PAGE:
Skip to Content

Tymor - Thanks and Feedback

2 replies [Last post]
rgbiv
Offline
Joined: 02/28/2013

Ladies and Gents,

Wanted to offer sincerest thanks to all of you who organized and participated in the Game Design Showdown this month. As a fairly new BGDF member and a first-time game designer, it means a lot to me that y'all responded positively to Tymor. Thank you so much.

Had a few follow-up questions for the participants and voters:

1. What aspects of the rules/concept resonated with you?

2. What were the most problematic aspects of the game?

3. Do you have any other questions/comments/feedback about the game, my design process or plans for the future of Tymor?

And of course, I'll be happy to provide similar feedback to any other designers who'd like to discuss their games.

Thanks again!

Rex G. Baker IV
Montrose Games LLC

Aspirinsmurf
Offline
Joined: 07/06/2013
A few comments

While I did not participate or vote in the contest, I read the rules and wanted to give some feedback!

rgbiv wrote:
1. What aspects of the rules/concept resonated with you?

I really liked the different dice for the different seasons! That was a nice, original touch! Could you provide an example of how such a die would look like?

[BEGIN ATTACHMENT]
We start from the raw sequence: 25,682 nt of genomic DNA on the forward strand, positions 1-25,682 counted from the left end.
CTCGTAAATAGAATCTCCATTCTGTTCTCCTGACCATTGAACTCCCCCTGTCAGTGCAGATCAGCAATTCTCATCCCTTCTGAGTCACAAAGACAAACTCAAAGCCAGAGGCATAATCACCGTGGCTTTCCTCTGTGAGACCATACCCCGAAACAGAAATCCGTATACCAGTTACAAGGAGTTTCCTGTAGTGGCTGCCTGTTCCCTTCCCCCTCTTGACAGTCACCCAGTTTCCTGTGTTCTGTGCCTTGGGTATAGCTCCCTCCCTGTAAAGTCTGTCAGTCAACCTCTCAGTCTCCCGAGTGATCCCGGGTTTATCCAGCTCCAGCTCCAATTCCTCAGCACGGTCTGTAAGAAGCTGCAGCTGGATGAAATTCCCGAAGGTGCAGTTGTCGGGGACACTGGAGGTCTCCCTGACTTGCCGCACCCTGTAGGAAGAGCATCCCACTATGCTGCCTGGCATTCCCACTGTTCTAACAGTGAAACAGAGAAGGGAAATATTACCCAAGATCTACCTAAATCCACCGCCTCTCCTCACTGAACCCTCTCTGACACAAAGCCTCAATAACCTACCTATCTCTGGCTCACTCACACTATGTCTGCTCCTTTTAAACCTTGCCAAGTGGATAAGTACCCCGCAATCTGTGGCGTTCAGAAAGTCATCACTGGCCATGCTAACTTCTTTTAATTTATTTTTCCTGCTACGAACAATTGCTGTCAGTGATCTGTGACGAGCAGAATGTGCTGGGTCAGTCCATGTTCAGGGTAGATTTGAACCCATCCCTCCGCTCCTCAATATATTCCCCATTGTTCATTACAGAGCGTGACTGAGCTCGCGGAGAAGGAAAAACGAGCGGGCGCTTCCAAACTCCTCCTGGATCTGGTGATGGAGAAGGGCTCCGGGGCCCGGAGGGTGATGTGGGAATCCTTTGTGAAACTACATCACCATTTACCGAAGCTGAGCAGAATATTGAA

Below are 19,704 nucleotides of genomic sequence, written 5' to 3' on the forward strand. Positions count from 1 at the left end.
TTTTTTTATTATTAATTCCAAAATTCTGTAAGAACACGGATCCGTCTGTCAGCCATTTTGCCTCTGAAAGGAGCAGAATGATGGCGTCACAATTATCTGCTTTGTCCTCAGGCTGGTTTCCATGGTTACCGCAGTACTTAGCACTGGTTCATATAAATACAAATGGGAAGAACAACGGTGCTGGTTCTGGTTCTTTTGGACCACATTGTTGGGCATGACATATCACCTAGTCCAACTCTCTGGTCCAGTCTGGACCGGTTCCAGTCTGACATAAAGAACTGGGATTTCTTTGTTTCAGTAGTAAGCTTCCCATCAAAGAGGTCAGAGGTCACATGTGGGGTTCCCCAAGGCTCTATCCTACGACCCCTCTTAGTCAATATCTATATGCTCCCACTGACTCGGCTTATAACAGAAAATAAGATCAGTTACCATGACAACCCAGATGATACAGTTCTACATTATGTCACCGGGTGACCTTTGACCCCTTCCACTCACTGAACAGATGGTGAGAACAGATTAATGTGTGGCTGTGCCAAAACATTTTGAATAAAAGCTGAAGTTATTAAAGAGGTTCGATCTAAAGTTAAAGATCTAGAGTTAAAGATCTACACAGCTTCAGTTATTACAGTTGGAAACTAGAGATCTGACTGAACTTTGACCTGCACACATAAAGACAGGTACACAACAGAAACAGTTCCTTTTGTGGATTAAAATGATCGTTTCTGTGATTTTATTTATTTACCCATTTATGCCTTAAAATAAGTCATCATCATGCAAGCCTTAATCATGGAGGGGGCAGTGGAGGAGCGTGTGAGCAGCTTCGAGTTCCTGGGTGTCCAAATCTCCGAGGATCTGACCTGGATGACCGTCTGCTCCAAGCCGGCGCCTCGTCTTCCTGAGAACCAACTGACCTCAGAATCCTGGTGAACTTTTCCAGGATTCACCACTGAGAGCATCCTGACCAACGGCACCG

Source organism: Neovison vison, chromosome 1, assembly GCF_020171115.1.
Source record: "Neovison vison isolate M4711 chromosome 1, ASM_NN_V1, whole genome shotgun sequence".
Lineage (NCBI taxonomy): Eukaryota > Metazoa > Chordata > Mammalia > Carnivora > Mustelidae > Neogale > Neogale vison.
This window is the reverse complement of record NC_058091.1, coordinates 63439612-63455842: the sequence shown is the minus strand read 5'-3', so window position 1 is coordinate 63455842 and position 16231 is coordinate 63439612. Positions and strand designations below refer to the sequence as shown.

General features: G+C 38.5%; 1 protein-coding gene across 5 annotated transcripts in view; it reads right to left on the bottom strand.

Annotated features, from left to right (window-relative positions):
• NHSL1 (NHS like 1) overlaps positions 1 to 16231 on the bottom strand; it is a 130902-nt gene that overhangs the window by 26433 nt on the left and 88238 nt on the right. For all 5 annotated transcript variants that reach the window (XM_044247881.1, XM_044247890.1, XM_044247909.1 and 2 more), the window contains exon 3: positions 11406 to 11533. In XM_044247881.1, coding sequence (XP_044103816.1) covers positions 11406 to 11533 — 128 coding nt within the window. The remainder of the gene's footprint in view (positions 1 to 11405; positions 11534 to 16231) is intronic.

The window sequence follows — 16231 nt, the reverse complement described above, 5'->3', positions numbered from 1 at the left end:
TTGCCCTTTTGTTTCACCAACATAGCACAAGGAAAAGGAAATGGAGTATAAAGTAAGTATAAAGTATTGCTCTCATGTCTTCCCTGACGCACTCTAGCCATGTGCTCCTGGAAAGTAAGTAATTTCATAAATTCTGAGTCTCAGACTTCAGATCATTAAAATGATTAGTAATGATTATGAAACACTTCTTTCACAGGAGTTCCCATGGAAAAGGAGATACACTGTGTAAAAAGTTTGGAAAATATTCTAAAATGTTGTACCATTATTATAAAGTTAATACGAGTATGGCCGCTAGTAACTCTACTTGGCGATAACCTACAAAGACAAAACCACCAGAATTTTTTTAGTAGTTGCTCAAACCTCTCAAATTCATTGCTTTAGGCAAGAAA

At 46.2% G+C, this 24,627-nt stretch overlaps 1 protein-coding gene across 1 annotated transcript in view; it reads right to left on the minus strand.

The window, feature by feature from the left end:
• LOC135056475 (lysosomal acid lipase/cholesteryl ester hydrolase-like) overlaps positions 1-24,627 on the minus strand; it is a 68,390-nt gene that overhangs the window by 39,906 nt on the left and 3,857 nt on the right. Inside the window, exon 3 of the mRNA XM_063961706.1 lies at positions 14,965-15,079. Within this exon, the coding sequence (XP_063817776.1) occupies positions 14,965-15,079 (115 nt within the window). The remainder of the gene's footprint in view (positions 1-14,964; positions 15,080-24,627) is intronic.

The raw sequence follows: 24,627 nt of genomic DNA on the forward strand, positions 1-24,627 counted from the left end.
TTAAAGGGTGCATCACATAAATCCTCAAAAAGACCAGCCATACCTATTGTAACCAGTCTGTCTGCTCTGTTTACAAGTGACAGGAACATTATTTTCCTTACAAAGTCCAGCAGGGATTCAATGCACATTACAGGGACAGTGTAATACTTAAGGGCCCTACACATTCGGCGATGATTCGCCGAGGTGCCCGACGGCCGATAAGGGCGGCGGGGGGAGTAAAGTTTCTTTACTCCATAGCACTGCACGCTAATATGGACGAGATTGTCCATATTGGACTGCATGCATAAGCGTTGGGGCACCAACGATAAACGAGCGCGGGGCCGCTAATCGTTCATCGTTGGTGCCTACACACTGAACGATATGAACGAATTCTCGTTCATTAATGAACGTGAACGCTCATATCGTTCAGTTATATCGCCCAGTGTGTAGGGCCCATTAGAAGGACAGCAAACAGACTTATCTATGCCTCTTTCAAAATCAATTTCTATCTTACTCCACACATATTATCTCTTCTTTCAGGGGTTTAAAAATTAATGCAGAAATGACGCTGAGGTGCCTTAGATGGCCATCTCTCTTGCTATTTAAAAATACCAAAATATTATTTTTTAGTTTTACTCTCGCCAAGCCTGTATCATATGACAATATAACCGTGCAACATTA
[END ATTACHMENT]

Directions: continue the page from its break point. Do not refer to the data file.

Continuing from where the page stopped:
The general tone and feel of the game is tightly integrated with the mechanics, which is something I really enjoy. I could almost feel the passing of the seasons and the struggles of frontier life while reading the rules. Good job on that!

rgbiv wrote:
2. What were the most problematic aspects of the game?

The season tracking seemed a little convoluted to me. Can the seasons actually cycle backwards? Also, how can you anticipate the coming season if the progess is just determined by a roll of the dice? I think this could be done somewhat more elegant, to the same effect. Cards? Rondel? Oracle bones? Something that would actually let you divine the future would be awesome!

Moving on, the hidden orders mechanic suggests to me that diplomacy and negotiation should be a big part of the game, but I'm not entirely sure if this is actually the case. If some decisions are just strategically superior (due to the season or whatever), why bother with diplomacy at all? And if there's little diplomacy, why are we hiding our orders? If there were multiple paths to victory (e.g. controlling more than n settlements, having the largest army, etc.), I think more diplomacy would be possible.

As a caveat, I'd somewhat caution against this. Too much secret allying and backstabbing doesn't really resonate well with the theme, in my opinion. People tend to stick together when natural hazards are common occurences. Perhaps provide some stronger incentives for alliances? Since there's only one commodity, there's no reason to trade anything either. Perhaps there should be more resources, like food, wood and gold?

rgbiv wrote:
And of course, I'll be happy to provide similar feedback to any other designers who'd like to discuss their games.

I'd love to share thoughts with you in the future!

Aerjen
Offline
Joined: 08/28/2008
Secrets

Hi Rex,

Still secretly working on Tymor I see :)

I'm looking forward to playing it. Just wanted to mention that if you've already sent it out, but still want to make some adjustments to the rules that I'm happy to incorporate those if I get them before Sunday.

Cheers,

Aerjen

Syndicate content


forum | by Dr. Radut